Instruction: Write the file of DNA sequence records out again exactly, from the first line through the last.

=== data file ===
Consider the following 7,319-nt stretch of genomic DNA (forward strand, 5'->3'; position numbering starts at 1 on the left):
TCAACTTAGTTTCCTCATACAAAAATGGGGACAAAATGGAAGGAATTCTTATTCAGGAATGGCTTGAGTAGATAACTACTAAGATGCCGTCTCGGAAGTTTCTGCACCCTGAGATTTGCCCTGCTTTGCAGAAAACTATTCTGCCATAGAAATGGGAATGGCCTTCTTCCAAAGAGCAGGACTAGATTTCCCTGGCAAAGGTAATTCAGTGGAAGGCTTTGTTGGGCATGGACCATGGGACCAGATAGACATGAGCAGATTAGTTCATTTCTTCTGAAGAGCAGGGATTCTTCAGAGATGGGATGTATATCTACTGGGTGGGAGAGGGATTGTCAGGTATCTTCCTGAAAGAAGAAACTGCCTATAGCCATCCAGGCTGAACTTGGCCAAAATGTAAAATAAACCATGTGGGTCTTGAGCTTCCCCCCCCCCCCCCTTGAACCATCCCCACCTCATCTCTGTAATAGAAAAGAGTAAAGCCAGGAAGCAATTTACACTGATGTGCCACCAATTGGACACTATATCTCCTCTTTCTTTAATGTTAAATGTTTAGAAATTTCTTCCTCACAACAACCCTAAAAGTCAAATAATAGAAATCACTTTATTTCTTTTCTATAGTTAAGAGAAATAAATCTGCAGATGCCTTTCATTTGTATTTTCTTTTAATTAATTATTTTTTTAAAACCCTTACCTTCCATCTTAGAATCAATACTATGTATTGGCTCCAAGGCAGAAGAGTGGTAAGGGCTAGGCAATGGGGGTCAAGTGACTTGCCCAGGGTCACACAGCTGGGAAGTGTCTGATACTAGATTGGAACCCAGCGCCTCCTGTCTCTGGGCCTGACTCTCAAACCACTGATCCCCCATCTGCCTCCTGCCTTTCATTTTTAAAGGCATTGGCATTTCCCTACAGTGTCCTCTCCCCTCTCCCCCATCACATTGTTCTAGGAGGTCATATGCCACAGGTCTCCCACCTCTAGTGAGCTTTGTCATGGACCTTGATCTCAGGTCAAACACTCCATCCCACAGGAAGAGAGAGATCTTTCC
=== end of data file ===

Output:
Consider the following 7,319-nt stretch of genomic DNA (forward strand, 5'->3'; position numbering starts at 1 on the left):
TCAACTTAGTTTCCTCATACAAAAATGGGGACAAAATGGAAGGAATTCTTATTCAGGAATGGCTTGAGTAGATAACTACTAAGATGCCGTCTCGGAAGTTTCTGCACCCTGAGATTTGCCCTGCTTTGCAGAAAACTATTCTGCCATAGAAATGGGAATGGCCTTCTTCCAAAGAGCAGGACTAGATTTCCCTGGCAAAGGTAATTCAGTGGAAGGCTTTGTTGGGCATGGACCATGGGACCAGATAGACATGAGCAGATTAGTTCATTTCTTCTGAAGAGCAGGGATTCTTCAGAGATGGGATGTATATCTACTGGGTGGGAGAGGGATTGTCAGGTATCTTCCTGAAAGAAGAAACTGCCTATAGCCATCCAGGCTGAACTTGGCCAAAATGTAAAATAAACCATGTGGGTCTTGAGCTTCCCCCCCCCCCCCCTTGAACCATCCCCACCTCATCTCTGTAATAGAAAAGAGTAAAGCCAGGAAGCAATTTACACTGATGTGCCACCAATTGGACACTATATCTCCTCTTTCTTTAATGTTAAATGTTTAGAAATTTCTTCCTCACAACAACCCTAAAAGTCAAATAATAGAAATCACTTTATTTCTTTTCTATAGTTAAGAGAAATAAATCTGCAGATGCCTTTCATTTGTATTTTCTTTTAATTAATTATTTTTTTAAAACCCTTACCTTCCATCTTAGAATCAATACTATGTATTGGCTCCAAGGCAGAAGAGTGGTAAGGGCTAGGCAATGGGGGTCAAGTGACTTGCCCAGGGTCACACAGCTGGGAAGTGTCTGATACTAGATTGGAACCCAGCGCCTCCTGTCTCTGGGCCTGACTCTCAAACCACTGATCCCCCATCTGCCTCCTGCCTTTCATTTTTAAAGGCATTGGCATTTCCCTACAGTGTCCTCTCCCCTCTCCCCCATCACATTGTTCTAGGAGGTCATATGCCACAGGTCTCCCACCTCTAGTGAGCTTTGTCATGGACCTTGATCTCAGGTCAAACACTCCATCCCACAGGAAGAGAGAGATCTTTCC